Job, Career, or Calling? It’s Up to You

“It’s not what you look at that matters, it’s what you see” – Henry David Thoreau

Your CallingCorrectional nursing can be a job, a career, or a calling based on your perspective – what do you see?

  • If you see your work life as an endless string of shiftwork passing pills and triaging sick call slips then you may have a job perspective
  • If you see your work life as a stepping stone to an advanced position then you may have a career focus
  • If you see your work life as meaningful to the lives of others and personally fulfilling then you may have a calling focus

Those who research job satisfaction have found that those who see their work as a calling do work they care about. They consider their work to be more than a means to an end, but an opportunity to find meaning and do something important. These researchers also found that those who viewed their work as a calling were healthier, had greater satisfaction with their life and missed less work than those in either the Job or Career categories.

Knowing your work orientation can help you find ways to motivate yourself and craft a better work situation without having to change jobs. Job crafting, in fact, is a primary way correctional nurses can move from a Job perspective to a Calling perspective regarding their work life.

Dimensions of Meaning

Experts have determined five dimensions of meaning that can be found in work.

  • Money: Although correctional nursing salaries can be competitive, it is not the one of the highest paying nursing specialties
  • Status: Correctional nursing practice has made advances of the last decade but nurses working in jails and prisons can still be stigmatized by their patient population and work setting.
  • Making a difference: Correctional nurses can make a significant contribution to the health and well-being of a marginalized and disadvantaged patient group.
  • Following your passions: What motivated you to become a nurse? How would that align with correctional nursing practice?
  • Using your talents: Many passions also end up being talents. What nursing talents do you have that are applied in a correctional nursing position?

What is Job Crafting?

Job crafting is a way to redesign work perspective, relationships, and tasks to improve job satisfaction. Job boundaries can expand or contract over time based on the individual in the position and the aspects that are emphasized or de-emphasized. It starts with determining the areas of a role that are the most meaningful, provide the most satisfaction, and are aligned with gifts and talents. While in many situations other areas of the role cannot be neglected; focusing on extending time and effort toward gaining experience and expertise in areas of fulfillment craft the position.

Ways to Job Craft

Even in the most structured of job descriptions, there is room for modifications to make work life more satisfying and meaningful. Researchers found that successful job crafters took action in three areas: perspective, relationships, and tasks. Here are some suggestions specific to a correctional nursing role.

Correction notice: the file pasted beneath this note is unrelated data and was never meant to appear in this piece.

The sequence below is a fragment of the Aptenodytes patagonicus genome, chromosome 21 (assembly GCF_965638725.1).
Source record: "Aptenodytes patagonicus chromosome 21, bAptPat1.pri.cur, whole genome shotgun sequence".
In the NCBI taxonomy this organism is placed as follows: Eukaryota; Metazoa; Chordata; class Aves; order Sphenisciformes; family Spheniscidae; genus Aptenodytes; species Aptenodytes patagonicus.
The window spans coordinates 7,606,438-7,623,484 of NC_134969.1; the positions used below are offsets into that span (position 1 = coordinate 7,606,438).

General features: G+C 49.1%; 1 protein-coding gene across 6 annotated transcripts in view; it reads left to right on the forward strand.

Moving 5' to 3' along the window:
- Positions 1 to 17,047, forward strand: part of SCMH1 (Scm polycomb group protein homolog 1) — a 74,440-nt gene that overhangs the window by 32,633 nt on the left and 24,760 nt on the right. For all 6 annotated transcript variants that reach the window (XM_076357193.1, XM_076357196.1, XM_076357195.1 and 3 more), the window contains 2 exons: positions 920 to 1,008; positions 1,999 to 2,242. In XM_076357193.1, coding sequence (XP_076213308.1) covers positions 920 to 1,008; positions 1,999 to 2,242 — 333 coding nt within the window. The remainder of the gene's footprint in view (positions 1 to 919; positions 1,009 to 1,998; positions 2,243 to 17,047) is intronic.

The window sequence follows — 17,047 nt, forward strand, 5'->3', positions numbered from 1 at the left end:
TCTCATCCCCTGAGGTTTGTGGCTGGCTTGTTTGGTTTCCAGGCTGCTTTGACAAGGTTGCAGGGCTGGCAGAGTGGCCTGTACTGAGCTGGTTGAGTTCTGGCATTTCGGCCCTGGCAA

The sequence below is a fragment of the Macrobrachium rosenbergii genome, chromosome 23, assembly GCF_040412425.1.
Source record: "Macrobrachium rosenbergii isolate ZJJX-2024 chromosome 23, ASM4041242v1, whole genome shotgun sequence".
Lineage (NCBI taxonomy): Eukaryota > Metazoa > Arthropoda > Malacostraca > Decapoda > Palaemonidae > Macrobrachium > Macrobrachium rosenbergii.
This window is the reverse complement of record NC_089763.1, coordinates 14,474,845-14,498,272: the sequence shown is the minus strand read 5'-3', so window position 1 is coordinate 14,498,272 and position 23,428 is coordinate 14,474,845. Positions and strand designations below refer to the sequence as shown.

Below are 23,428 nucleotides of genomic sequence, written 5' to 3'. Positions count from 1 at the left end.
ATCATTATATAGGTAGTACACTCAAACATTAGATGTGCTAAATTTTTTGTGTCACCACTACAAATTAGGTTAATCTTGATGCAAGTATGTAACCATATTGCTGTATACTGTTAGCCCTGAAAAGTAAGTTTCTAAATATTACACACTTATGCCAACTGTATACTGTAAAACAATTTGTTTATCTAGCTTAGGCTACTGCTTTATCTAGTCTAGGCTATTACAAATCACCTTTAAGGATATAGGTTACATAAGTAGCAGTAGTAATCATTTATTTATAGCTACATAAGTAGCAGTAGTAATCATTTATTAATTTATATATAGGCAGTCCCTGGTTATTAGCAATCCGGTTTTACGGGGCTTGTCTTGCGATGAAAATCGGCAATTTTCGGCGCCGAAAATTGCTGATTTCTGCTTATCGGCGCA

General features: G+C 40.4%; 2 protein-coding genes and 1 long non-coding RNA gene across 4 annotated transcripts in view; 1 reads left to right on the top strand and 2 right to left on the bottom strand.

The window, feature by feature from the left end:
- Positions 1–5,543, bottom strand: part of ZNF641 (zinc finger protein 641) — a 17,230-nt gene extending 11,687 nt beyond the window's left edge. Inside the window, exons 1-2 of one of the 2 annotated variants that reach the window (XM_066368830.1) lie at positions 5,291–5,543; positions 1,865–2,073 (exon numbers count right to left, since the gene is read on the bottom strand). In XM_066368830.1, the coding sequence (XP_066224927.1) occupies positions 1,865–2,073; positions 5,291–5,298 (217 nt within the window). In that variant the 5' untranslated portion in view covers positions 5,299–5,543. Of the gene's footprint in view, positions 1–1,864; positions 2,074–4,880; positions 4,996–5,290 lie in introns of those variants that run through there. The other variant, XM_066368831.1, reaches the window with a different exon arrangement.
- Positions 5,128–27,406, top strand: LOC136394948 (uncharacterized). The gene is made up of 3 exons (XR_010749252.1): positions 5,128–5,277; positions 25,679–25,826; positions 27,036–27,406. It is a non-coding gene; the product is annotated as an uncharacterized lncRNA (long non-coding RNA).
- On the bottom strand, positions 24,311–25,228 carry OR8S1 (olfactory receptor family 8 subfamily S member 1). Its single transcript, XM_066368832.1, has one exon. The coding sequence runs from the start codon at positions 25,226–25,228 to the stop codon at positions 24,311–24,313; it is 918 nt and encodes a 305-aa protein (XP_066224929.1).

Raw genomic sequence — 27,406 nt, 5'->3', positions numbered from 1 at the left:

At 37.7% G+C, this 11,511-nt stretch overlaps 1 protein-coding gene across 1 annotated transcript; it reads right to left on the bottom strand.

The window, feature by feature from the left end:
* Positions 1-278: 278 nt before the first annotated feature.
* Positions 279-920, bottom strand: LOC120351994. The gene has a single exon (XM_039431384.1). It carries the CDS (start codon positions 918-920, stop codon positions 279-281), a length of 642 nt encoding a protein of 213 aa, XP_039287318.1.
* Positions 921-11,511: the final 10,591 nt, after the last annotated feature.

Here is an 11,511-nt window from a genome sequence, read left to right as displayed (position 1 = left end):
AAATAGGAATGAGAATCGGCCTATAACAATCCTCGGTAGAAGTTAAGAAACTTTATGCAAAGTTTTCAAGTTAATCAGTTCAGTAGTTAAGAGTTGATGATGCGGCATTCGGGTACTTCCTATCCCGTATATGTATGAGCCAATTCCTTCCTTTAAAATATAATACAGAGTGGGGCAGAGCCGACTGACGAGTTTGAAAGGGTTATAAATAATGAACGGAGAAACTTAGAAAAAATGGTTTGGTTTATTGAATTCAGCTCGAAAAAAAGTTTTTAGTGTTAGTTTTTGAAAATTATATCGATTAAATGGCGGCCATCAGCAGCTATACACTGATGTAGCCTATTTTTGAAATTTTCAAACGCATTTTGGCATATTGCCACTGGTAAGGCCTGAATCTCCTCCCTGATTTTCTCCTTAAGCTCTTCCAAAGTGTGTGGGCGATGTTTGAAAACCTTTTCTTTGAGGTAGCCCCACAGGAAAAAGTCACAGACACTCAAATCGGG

• Perspective: It all starts in the mind. Mentally seeing your work as affecting the lives and health of your patients is more helpful than seeing your work as a list of nursing tasks that must be completed by the end of the shift. Thus, correctional nursing is not medication administration, sick call, emergency response, and intake screening but “the protection of health, prevention of illness and injury, and alleviation of suffering” (definition from the Correctional Nursing Scope and Standards of Practice, 2013). Successful job crafters reframe the social purpose of their positions to align with their values and concerns. What parts of the definition of correctional nursing do you highly value? Be mindful of those themes during your day-to-day activities.
  • Relationships: The type and extent of relationship with various workmates can be a way to craft a more positive work experience. Hang around unhappy, stressed, and cynical people and you will find yourself mirroring their moods and emotions. The reverse is also true. Honestly evaluate the perspective of each member of your work team and develop deeper relationship with those who will encourage and facilitate your highly valued role components.
  • Tasks: Evaluate which elements of the correctional nursing role give you the most pleasure and fulfillment. Ponder the specific themes of these elements. For example, if you enjoy sick call, which parts? Is it the assessment, the patient interaction, the teaching component? Find ways to do more of the satisfying component. That might not mean the original job task. For example, if assessment is the satisfying part of the sick call process then intake screening is also a task that would provide opportunity for more assessment. If patient teaching is the driving satisfier than chronic care tasks may be an additional option. Once determined, seek ways to increase satisfying tasks while decreasing or streamlining less-valued tasks to accommodate the change.

Just a Job? Just a Step in the Ladder? Just a Way to Make a Difference?

So, what will it be for you? Is correctional nursing just a job that meets your monthly bills and is available until you find something better? Is your position just a step on the career path to a position of more power and prestige? Or, is correctional nursing a way that you make a difference in the lives of others, creating a meaningful professional life of compassion and service? In the end, it is up to you.

“We don’t see things the way they are, we see things the way we are.” – Anais Nin

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